(Nanowerk News) Liquid metal, planet-like nanodroplets have been successfully formed with a new technique developed at RMIT University, Australia.
Like our own Planet Earth, the nanodroplets feature an outer ‘crust’, a liquid metallic ‘mantle’ and a solid ‘core’.
A dense intermetallic core is key to achieving a more homogeneous mixture, ‘locking in’ the same amount of solute (i.e., the ‘target’ metal) in each droplet of alloy.
The research team achieved homogeneity through complete dissolution in the molten-metallic medium, which is made possible by the high-temperature molten salt.
This discovery creates new research opportunities in basic liquid metal chemistry as well as applications as diverse as flexible electronics, phase-change materials, catalysts and fuel cells, and silver-based antimicrobials.
Molten metal nanodroplets are shaken
Liquid metals have emerged as a promising new frontier of chemical research in recent years, acting as novel reaction interfaces for solvents and catalysts.
They can also act as functional materials offering high conductivity, due to delocalized metallic bonds, and a soft, fluid interior.
With the emergence of catalytic, sensing and nano-electronic applications that rely on achieving large surface areas, the synthesis of liquid metal nanodroplets has become an important focus.
There are many possible combinations when alloying for a particular application, for example dissolving copper (the solute) in liquid gallium (the metal solvent).
Liquid metal nanodroplets are prepared by mechanical agitation using sound waves in a solvent such as ethanol or water.
However, during this ‘sonication’ process, the molten metal alloy tends to ‘de-alloy’, that is, it breaks up into its constituent metals.
This is the result of the previous method of trying to dissolve the metal at relatively low temperatures, close to room temperature. “Just as more sugar dissolves in warm water than cold water, more copper can dissolve in warmer gallium,” said lead author Caiden Parker, PhD candidate at RMIT.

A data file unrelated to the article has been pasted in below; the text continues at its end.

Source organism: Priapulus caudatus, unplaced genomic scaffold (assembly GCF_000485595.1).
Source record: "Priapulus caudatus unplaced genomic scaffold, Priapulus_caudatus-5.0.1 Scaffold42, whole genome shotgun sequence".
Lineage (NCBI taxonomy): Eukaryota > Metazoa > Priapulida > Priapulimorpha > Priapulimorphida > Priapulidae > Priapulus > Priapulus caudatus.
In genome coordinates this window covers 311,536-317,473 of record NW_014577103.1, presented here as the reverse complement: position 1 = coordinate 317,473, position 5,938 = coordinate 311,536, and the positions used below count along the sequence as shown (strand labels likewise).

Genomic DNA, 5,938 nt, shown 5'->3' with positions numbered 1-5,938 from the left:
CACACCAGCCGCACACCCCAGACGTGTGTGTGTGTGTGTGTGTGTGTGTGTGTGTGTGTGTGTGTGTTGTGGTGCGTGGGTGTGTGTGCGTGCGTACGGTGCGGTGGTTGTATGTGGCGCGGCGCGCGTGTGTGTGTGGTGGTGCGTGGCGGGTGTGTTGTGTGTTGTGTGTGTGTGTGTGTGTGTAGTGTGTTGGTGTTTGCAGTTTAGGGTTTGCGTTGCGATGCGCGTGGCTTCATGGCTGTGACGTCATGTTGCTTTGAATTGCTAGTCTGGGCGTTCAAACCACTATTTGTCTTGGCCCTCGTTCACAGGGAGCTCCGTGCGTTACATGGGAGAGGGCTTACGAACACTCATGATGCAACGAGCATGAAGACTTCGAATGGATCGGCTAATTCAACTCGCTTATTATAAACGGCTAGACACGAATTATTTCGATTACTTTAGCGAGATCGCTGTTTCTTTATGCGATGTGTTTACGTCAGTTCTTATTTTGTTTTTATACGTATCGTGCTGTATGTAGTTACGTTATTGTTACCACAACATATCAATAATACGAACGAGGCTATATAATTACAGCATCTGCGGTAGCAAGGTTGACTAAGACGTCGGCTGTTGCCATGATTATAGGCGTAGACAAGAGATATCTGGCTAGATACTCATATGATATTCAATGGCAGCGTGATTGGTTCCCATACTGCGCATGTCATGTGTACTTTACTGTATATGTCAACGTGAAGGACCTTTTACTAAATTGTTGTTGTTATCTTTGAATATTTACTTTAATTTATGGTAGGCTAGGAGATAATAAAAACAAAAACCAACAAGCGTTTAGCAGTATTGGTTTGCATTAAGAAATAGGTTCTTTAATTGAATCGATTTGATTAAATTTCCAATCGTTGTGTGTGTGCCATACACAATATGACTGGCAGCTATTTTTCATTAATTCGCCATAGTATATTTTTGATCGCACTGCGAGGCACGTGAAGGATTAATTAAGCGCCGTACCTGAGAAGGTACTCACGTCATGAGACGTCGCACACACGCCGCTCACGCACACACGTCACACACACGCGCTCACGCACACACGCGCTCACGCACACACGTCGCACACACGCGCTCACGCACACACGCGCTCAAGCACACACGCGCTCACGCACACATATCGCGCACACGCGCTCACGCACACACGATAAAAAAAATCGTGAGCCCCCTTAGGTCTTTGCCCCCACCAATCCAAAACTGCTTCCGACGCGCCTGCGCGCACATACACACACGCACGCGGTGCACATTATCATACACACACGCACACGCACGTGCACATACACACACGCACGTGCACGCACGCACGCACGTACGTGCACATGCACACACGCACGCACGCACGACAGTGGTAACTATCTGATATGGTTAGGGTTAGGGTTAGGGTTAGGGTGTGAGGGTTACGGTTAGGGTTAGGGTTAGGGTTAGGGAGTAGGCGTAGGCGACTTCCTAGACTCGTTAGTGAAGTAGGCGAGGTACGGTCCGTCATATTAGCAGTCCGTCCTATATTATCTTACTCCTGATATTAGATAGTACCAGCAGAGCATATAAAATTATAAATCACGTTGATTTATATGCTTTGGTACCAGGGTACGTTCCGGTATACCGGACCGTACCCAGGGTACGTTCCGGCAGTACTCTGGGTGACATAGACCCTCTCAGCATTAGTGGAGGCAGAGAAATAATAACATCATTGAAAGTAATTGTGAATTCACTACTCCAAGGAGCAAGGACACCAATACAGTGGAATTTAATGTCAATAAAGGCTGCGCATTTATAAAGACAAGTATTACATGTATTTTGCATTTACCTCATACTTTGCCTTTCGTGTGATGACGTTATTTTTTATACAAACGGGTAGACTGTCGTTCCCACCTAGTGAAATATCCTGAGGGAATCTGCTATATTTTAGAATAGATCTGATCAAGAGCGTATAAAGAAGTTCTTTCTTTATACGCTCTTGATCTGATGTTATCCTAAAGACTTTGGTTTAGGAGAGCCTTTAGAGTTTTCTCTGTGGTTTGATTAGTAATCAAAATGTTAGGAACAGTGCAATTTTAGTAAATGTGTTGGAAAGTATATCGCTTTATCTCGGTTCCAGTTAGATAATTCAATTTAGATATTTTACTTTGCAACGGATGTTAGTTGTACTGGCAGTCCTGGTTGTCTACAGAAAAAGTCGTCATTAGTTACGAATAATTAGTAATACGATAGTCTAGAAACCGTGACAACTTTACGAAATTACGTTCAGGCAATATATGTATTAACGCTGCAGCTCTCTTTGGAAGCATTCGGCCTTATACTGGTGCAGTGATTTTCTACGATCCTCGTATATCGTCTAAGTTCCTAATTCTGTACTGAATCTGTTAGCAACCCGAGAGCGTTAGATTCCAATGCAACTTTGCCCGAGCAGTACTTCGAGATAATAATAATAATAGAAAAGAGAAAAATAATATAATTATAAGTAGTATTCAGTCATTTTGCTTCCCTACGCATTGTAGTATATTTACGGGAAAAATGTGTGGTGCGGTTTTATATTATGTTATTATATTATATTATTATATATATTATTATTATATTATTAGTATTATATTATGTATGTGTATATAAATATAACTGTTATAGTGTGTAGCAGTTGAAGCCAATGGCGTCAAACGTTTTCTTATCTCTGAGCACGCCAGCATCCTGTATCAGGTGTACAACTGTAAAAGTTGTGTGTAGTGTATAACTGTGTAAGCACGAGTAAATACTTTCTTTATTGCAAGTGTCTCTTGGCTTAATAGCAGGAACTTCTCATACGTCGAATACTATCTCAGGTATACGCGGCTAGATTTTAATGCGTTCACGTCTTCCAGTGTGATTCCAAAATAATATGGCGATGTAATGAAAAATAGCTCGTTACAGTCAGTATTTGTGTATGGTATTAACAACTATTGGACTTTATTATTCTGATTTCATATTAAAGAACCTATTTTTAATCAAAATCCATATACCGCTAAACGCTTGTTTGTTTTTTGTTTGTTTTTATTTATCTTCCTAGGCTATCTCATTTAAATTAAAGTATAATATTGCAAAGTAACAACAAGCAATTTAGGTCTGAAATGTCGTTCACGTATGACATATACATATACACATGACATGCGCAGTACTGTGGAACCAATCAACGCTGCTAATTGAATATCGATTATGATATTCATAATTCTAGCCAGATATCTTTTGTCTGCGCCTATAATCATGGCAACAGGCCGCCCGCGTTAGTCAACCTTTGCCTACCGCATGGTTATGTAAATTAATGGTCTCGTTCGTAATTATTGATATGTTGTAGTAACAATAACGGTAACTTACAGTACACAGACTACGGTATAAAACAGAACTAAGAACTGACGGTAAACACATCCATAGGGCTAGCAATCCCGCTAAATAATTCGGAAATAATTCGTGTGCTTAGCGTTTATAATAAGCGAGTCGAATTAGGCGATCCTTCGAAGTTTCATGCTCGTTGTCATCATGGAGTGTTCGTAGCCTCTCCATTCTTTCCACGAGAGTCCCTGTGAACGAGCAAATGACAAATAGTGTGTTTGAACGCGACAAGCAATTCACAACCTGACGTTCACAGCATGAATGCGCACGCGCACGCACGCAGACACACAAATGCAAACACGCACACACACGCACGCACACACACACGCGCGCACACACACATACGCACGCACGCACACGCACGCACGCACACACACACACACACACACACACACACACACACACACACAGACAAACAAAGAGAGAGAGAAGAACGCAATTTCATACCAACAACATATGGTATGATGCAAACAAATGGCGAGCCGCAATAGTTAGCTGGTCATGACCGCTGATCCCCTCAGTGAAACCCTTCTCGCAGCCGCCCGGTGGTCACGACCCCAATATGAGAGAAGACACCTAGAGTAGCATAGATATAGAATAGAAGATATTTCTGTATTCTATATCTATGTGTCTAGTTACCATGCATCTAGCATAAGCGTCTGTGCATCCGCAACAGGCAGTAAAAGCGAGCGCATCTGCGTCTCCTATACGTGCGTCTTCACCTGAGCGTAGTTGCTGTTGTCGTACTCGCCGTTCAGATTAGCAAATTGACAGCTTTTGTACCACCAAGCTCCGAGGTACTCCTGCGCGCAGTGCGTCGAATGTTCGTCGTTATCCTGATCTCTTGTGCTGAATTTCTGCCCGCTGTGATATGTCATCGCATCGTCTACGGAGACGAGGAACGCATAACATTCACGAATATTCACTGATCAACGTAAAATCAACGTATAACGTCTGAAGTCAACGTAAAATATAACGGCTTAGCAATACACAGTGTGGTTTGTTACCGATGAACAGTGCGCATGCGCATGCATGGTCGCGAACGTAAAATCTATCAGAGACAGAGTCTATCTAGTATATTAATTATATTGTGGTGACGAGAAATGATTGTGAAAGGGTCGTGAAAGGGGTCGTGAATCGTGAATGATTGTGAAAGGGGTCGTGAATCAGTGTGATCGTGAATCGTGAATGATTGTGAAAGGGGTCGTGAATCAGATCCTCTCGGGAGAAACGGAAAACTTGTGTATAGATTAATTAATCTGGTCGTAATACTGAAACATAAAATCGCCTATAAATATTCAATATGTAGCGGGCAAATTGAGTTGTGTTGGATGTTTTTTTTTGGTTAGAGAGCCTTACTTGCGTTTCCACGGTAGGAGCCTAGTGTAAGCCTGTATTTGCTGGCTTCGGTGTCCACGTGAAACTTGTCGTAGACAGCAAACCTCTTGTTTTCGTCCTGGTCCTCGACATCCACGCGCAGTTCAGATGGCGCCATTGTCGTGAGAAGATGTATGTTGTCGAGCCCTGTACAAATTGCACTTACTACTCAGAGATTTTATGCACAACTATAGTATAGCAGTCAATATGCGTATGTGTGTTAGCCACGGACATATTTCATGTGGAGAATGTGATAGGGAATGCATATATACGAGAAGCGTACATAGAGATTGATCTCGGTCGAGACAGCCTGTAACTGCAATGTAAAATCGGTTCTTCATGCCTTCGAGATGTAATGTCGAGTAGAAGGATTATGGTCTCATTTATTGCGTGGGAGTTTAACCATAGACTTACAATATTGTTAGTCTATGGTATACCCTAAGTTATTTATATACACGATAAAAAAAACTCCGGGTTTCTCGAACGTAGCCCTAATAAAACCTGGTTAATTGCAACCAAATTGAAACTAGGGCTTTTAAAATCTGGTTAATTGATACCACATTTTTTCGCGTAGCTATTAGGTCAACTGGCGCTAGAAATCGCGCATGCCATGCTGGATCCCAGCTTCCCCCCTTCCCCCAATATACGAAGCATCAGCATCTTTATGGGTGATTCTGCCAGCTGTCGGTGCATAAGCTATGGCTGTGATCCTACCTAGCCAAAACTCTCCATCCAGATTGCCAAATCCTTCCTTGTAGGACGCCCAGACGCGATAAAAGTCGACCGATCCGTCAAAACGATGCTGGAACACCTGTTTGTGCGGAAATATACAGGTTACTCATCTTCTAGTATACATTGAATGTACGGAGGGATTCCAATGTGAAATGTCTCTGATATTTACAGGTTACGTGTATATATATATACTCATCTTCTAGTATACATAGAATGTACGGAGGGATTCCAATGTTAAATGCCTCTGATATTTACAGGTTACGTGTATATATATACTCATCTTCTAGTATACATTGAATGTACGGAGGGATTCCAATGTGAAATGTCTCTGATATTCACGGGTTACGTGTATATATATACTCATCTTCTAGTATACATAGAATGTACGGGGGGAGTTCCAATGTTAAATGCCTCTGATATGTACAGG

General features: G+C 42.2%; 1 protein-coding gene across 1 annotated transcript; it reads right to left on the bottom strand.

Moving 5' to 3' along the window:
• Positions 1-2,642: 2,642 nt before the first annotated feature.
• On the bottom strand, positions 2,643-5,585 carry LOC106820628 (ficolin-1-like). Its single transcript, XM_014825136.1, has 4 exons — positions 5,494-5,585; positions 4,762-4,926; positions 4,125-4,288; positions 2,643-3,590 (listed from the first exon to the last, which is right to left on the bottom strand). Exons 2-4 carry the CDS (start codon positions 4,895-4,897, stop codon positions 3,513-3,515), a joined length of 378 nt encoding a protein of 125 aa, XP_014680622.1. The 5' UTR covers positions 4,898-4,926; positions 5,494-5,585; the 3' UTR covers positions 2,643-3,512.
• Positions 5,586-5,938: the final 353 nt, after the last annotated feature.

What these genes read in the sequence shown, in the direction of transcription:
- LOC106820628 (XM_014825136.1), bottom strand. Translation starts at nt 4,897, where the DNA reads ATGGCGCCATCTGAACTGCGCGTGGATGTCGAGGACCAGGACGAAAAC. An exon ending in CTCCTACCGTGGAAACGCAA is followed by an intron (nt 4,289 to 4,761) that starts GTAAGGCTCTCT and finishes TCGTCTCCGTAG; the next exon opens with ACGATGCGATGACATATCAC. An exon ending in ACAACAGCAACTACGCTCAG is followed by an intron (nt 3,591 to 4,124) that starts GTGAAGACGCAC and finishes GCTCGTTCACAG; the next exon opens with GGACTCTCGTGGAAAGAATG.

At low temperatures, some of the dissolved metal reforms into larger solid particles before completely dissolving.
The resulting composition has inconsistent and inhomogeneous properties, with the composition of each nanodroplet greatly varying. “In extreme cases, many or even most of the nanodroplets may be essentially devoid of dissolved metals, ending up concentrated in only very few particles,” said corresponding author Dr Torben Daeneke, also at RMIT.
The inhomogeneity and presence of intermetallic compounds poses considerable difficulties for researchers wishing to understand the basic mechanisms at work in liquid metal chemistry.
High temperature and salt form homogeneous, planet-like nanodroplets
“The core is the key!”
In the new study (Advanced Functional Materials, “Synthesis of planet-like liquid metal nanodroplets with promising properties for catalysis”), RMIT researchers solved the dealloying problem by heating the synthesis process significantly (as high as 400°C) to ensure the dissolved metal is completely dissolved and introducing a carefully selected liquid salt suspension fluid.
Sodium acetate was chosen because it remains stable at high temperatures and can be easily removed afterwards.